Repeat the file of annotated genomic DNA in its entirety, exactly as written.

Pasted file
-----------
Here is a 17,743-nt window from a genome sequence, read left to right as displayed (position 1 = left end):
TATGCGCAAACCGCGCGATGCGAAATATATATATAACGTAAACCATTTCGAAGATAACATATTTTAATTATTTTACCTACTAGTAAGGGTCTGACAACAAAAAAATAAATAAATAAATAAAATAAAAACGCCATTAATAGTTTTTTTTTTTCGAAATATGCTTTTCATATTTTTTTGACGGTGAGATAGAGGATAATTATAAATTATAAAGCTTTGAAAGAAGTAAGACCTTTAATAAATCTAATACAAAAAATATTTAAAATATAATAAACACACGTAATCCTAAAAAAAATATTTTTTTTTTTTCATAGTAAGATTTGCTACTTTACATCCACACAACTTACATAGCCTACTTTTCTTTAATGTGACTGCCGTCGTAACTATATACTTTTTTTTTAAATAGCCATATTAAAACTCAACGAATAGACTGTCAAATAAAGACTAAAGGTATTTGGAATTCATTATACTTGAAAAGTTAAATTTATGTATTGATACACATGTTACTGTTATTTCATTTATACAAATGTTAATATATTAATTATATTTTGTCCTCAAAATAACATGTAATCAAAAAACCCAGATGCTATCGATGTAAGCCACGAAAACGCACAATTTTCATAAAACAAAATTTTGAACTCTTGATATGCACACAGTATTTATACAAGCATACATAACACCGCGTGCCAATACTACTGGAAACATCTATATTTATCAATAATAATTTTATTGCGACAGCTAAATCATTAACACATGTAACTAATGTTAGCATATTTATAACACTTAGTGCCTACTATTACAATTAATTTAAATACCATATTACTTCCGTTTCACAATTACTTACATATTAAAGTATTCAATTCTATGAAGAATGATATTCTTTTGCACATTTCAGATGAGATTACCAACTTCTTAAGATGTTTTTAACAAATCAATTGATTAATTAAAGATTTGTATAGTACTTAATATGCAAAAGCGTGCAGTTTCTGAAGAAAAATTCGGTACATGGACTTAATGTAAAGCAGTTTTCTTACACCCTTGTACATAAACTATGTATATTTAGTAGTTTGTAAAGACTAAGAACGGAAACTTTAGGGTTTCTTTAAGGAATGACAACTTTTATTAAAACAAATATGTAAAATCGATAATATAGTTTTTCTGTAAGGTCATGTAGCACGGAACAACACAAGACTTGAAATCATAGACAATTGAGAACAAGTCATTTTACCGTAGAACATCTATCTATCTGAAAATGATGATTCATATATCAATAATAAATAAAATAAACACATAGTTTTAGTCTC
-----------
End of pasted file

Here is a 17,743-nt window from a genome sequence, read left to right as displayed (position 1 = left end):
TATGCGCAAACCGCGCGATGCGAAATATATATATAACGTAAACCATTTCGAAGATAACATATTTTAATTATTTTACCTACTAGTAAGGGTCTGACAACAAAAAAATAAATAAATAAATAAAATAAAAACGCCATTAATAGTTTTTTTTTTTCGAAATATGCTTTTCATATTTTTTTGACGGTGAGATAGAGGATAATTATAAATTATAAAGCTTTGAAAGAAGTAAGACCTTTAATAAATCTAATACAAAAAATATTTAAAATATAATAAACACACGTAATCCTAAAAAAAATATTTTTTTTTTTTCATAGTAAGATTTGCTACTTTACATCCACACAACTTACATAGCCTACTTTTCTTTAATGTGACTGCCGTCGTAACTATATACTTTTTTTTTAAATAGCCATATTAAAACTCAACGAATAGACTGTCAAATAAAGACTAAAGGTATTTGGAATTCATTATACTTGAAAAGTTAAATTTATGTATTGATACACATGTTACTGTTATTTCATTTATACAAATGTTAATATATTAATTATATTTTGTCCTCAAAATAACATGTAATCAAAAAACCCAGATGCTATCGATGTAAGCCACGAAAACGCACAATTTTCATAAAACAAAATTTTGAACTCTTGATATGCACACAGTATTTATACAAGCATACATAACACCGCGTGCCAATACTACTGGAAACATCTATATTTATCAATAATAATTTTATTGCGACAGCTAAATCATTAACACATGTAACTAATGTTAGCATATTTATAACACTTAGTGCCTACTATTACAATTAATTTAAATACCATATTACTTCCGTTTCACAATTACTTACATATTAAAGTATTCAATTCTATGAAGAATGATATTCTTTTGCACATTTCAGATGAGATTACCAACTTCTTAAGATGTTTTTAACAAATCAATTGATTAATTAAAGATTTGTATAGTACTTAATATGCAAAAGCGTGCAGTTTCTGAAGAAAAATTCGGTACATGGACTTAATGTAAAGCAGTTTTCTTACACCCTTGTACATAAACTATGTATATTTAGTAGTTTGTAAAGACTAAGAACGGAAACTTTAGGGTTTCTTTAAGGAATGACAACTTTTATTAAAACAAATATGTAAAATCGATAATATAGTTTTTCTGTAAGGTCATGTAGCACGGAACAACACAAGACTTGAAATCATAGACAATTGAGAACAAGTCATTTTACCGTAGAACATCTATCTATCTGAAAATGATGATTCATATATCAATAATAAATAAAATAAACACATAGTTTTAGTCTC